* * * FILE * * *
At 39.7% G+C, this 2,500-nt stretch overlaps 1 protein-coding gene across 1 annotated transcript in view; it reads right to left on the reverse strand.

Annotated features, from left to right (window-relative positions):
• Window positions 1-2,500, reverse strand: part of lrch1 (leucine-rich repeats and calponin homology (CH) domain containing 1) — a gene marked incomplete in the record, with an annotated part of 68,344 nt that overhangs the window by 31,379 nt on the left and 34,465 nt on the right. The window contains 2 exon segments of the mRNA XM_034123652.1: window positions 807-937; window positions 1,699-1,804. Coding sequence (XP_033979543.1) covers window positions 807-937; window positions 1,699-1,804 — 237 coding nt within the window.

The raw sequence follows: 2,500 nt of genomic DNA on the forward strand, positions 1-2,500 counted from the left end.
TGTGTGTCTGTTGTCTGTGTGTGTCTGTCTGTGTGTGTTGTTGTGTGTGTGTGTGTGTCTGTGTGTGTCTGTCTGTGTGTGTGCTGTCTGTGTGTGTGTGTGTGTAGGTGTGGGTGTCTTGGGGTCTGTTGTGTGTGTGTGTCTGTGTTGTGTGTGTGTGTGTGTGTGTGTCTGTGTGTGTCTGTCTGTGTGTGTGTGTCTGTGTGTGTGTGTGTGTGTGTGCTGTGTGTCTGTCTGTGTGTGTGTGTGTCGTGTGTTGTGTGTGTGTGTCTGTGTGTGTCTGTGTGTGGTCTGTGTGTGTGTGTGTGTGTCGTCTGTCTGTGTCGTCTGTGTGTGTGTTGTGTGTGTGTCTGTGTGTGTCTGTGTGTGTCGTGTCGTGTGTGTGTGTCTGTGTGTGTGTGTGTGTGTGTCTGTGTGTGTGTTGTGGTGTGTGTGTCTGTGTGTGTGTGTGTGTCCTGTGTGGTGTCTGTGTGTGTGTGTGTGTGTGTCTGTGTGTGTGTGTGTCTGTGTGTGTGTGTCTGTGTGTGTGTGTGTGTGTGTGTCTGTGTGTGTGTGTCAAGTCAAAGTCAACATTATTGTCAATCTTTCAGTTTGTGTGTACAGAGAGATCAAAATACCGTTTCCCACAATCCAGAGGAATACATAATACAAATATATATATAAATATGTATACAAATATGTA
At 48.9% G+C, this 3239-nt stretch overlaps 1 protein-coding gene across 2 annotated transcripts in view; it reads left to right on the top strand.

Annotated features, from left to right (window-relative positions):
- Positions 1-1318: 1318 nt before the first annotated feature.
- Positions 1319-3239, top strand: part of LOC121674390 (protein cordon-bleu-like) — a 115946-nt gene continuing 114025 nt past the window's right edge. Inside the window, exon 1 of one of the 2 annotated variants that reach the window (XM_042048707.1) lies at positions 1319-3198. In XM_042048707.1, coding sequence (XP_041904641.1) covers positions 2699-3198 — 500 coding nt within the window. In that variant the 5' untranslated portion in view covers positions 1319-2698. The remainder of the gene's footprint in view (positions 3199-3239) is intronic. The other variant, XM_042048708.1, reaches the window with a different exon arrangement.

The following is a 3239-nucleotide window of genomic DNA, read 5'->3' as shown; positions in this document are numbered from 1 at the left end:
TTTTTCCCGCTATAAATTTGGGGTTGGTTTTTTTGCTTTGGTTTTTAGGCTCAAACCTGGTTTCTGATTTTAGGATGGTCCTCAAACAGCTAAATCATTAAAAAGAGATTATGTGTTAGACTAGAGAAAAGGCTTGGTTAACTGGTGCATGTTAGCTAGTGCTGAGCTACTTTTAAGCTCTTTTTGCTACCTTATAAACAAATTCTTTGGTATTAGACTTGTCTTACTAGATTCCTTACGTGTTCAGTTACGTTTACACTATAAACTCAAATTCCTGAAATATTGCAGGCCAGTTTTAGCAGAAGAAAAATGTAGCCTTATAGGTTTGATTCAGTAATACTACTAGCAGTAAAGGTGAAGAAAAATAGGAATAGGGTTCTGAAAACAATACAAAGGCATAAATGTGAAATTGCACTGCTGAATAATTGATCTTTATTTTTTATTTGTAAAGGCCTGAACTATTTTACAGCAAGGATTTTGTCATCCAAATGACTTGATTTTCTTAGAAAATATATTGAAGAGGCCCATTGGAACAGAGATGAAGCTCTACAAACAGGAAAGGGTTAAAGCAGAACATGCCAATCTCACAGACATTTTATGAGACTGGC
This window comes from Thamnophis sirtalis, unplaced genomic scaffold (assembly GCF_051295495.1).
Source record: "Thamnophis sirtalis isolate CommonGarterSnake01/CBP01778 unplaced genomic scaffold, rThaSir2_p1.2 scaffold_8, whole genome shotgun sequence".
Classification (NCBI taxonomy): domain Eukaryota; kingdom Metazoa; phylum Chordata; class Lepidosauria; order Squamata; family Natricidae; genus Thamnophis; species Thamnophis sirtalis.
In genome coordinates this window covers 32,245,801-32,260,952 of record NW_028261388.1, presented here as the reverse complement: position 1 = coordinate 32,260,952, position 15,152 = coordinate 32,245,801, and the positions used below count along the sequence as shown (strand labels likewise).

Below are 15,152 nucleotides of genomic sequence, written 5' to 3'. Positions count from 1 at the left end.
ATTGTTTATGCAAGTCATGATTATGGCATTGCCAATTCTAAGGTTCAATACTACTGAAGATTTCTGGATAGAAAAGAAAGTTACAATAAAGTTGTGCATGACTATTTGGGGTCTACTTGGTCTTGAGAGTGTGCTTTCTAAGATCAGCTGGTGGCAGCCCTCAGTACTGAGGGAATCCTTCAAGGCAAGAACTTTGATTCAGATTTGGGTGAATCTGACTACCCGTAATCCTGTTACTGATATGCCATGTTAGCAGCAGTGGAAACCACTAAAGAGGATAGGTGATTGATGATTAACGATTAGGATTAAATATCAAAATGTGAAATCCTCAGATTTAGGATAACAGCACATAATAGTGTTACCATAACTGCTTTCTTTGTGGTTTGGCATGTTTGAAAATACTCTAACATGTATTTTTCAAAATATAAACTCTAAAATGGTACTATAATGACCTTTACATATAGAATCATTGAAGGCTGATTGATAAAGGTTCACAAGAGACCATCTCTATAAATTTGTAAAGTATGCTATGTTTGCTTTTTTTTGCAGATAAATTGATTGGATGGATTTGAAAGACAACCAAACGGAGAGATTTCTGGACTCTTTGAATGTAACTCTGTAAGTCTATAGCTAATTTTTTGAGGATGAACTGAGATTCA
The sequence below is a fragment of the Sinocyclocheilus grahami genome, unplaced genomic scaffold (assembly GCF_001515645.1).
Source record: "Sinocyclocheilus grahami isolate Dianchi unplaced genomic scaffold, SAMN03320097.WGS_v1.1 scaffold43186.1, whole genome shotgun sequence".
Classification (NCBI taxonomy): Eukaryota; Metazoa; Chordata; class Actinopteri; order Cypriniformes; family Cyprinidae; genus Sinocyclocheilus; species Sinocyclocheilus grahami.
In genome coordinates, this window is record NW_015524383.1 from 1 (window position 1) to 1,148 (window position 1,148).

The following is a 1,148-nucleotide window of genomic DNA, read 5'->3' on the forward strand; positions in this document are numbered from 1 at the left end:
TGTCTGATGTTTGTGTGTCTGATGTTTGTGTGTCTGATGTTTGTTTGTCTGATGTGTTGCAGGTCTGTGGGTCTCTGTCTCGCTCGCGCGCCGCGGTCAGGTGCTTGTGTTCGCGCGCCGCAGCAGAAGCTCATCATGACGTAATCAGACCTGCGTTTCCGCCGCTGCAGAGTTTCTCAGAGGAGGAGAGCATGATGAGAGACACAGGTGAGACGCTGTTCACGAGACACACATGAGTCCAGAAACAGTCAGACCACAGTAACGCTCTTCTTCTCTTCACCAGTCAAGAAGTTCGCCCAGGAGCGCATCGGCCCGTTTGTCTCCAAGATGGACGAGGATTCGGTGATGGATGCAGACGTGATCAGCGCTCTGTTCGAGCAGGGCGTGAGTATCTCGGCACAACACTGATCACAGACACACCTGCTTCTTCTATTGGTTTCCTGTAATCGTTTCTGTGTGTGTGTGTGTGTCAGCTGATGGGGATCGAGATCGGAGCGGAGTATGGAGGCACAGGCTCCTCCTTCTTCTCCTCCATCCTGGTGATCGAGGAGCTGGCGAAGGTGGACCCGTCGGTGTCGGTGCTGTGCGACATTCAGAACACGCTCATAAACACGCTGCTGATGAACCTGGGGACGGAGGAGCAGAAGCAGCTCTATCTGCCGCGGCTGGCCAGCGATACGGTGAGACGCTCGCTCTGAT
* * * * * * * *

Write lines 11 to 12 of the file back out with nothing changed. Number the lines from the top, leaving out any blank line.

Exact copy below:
TTTTTCCCGCTATAAATTTGGGGTTGGTTTTTTTGCTTTGGTTTTTAGGCTCAAACCTGGTTTCTGATTTTAGGATGGTCCTCAAACAGCTAAATCATTAAAAAGAGATTATGTGTTAGACTAGAGAAAAGGCTTGGTTAACTGGTGCATGTTAGCTAGTGCTGAGCTACTTTTAAGCTCTTTTTGCTACCTTATAAACAAATTCTTTGGTATTAGACTTGTCTTACTAGATTCCTTACGTGTTCAGTTACGTTTACACTATAAACTCAAATTCCTGAAATATTGCAGGCCAGTTTTAGCAGAAGAAAAATGTAGCCTTATAGGTTTGATTCAGTAATACTACTAGCAGTAAAGGTGAAGAAAAATAGGAATAGGGTTCTGAAAACAATACAAAGGCATAAATGTGAAATTGCACTGCTGAATAATTGATCTTTATTTTTTATTTGTAAAGGCCTGAACTATTTTACAGCAAGGATTTTGTCATCCAAATGACTTGATTTTCTTAGAAAATATATTGAAGAGGCCCATTGGAACAGAGATGAAGCTCTACAAACAGGAAAGGGTTAAAGCAGAACATGCCAATCTCACAGACATTTTATGAGACTGGC
This window comes from Thamnophis sirtalis, unplaced genomic scaffold (assembly GCF_051295495.1).